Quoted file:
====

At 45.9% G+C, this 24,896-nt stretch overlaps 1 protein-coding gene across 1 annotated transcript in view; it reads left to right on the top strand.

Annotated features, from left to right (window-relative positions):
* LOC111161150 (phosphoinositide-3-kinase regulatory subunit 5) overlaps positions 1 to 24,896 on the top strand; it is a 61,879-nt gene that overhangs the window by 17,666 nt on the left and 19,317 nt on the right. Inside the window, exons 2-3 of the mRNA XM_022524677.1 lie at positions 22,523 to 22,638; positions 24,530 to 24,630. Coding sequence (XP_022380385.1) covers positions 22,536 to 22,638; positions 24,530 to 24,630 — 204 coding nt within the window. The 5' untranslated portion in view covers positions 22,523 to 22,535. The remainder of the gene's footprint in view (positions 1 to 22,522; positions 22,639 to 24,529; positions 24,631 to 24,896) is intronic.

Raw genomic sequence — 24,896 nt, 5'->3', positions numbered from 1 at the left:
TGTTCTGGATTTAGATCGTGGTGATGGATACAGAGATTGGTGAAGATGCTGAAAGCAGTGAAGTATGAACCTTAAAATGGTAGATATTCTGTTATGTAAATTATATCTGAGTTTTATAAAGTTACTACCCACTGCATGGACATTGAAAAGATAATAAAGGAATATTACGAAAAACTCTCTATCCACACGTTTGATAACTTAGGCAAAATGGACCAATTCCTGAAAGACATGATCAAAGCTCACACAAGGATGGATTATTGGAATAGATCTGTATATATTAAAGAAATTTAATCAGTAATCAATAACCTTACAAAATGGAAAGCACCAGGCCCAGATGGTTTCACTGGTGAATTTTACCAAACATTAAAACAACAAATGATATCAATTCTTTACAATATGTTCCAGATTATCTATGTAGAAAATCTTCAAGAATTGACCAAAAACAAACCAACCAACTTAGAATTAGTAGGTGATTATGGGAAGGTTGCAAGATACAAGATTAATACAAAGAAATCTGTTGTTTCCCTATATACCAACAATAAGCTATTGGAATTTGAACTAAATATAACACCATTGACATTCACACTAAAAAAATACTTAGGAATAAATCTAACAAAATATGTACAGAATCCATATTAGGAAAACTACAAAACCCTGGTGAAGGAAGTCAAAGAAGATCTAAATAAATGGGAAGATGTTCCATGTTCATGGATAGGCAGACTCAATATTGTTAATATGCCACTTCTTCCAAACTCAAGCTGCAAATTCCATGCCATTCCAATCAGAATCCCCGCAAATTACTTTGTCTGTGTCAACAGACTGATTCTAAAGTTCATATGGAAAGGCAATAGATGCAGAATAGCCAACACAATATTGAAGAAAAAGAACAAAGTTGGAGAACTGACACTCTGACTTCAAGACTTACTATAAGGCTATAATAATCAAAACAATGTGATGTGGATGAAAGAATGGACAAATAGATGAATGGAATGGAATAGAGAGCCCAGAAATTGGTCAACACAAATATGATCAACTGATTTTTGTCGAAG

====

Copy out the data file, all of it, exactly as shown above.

At 45.9% G+C, this 24,896-nt stretch overlaps 1 protein-coding gene across 1 annotated transcript in view; it reads left to right on the top strand.

Annotated features, from left to right (window-relative positions):
* LOC111161150 (phosphoinositide-3-kinase regulatory subunit 5) overlaps positions 1 to 24,896 on the top strand; it is a 61,879-nt gene that overhangs the window by 17,666 nt on the left and 19,317 nt on the right. Inside the window, exons 2-3 of the mRNA XM_022524677.1 lie at positions 22,523 to 22,638; positions 24,530 to 24,630. Coding sequence (XP_022380385.1) covers positions 22,536 to 22,638; positions 24,530 to 24,630 — 204 coding nt within the window. The 5' untranslated portion in view covers positions 22,523 to 22,535. The remainder of the gene's footprint in view (positions 1 to 22,522; positions 22,639 to 24,529; positions 24,631 to 24,896) is intronic.

Raw genomic sequence — 24,896 nt, 5'->3', positions numbered from 1 at the left:
TGTTCTGGATTTAGATCGTGGTGATGGATACAGAGATTGGTGAAGATGCTGAAAGCAGTGAAGTATGAACCTTAAAATGGTAGATATTCTGTTATGTAAATTATATCTGAGTTTTATAAAGTTACTACCCACTGCATGGACATTGAAAAGATAATAAAGGAATATTACGAAAAACTCTCTATCCACACGTTTGATAACTTAGGCAAAATGGACCAATTCCTGAAAGACATGATCAAAGCTCACACAAGGATGGATTATTGGAATAGATCTGTATATATTAAAGAAATTTAATCAGTAATCAATAACCTTACAAAATGGAAAGCACCAGGCCCAGATGGTTTCACTGGTGAATTTTACCAAACATTAAAACAACAAATGATATCAATTCTTTACAATATGTTCCAGATTATCTATGTAGAAAATCTTCAAGAATTGACCAAAAACAAACCAACCAACTTAGAATTAGTAGGTGATTATGGGAAGGTTGCAAGATACAAGATTAATACAAAGAAATCTGTTGTTTCCCTATATACCAACAATAAGCTATTGGAATTTGAACTAAATATAACACCATTGACATTCACACTAAAAAAATACTTAGGAATAAATCTAACAAAATATGTACAGAATCCATATTAGGAAAACTACAAAACCCTGGTGAAGGAAGTCAAAGAAGATCTAAATAAATGGGAAGATGTTCCATGTTCATGGATAGGCAGACTCAATATTGTTAATATGCCACTTCTTCCAAACTCAAGCTGCAAATTCCATGCCATTCCAATCAGAATCCCCGCAAATTACTTTGTCTGTGTCAACAGACTGATTCTAAAGTTCATATGGAAAGGCAATAGATGCAGAATAGCCAACACAATATTGAAGAAAAAGAACAAAGTTGGAGAACTGACACTCTGACTTCAAGACTTACTATAAGGCTATAATAATCAAAACAATGTGATGTGGATGAAAGAATGGACAAATAGATGAATGGAATGGAATAGAGAGCCCAGAAATTGGTCAACACAAATATGATCAACTGATTTTTGTCGAAG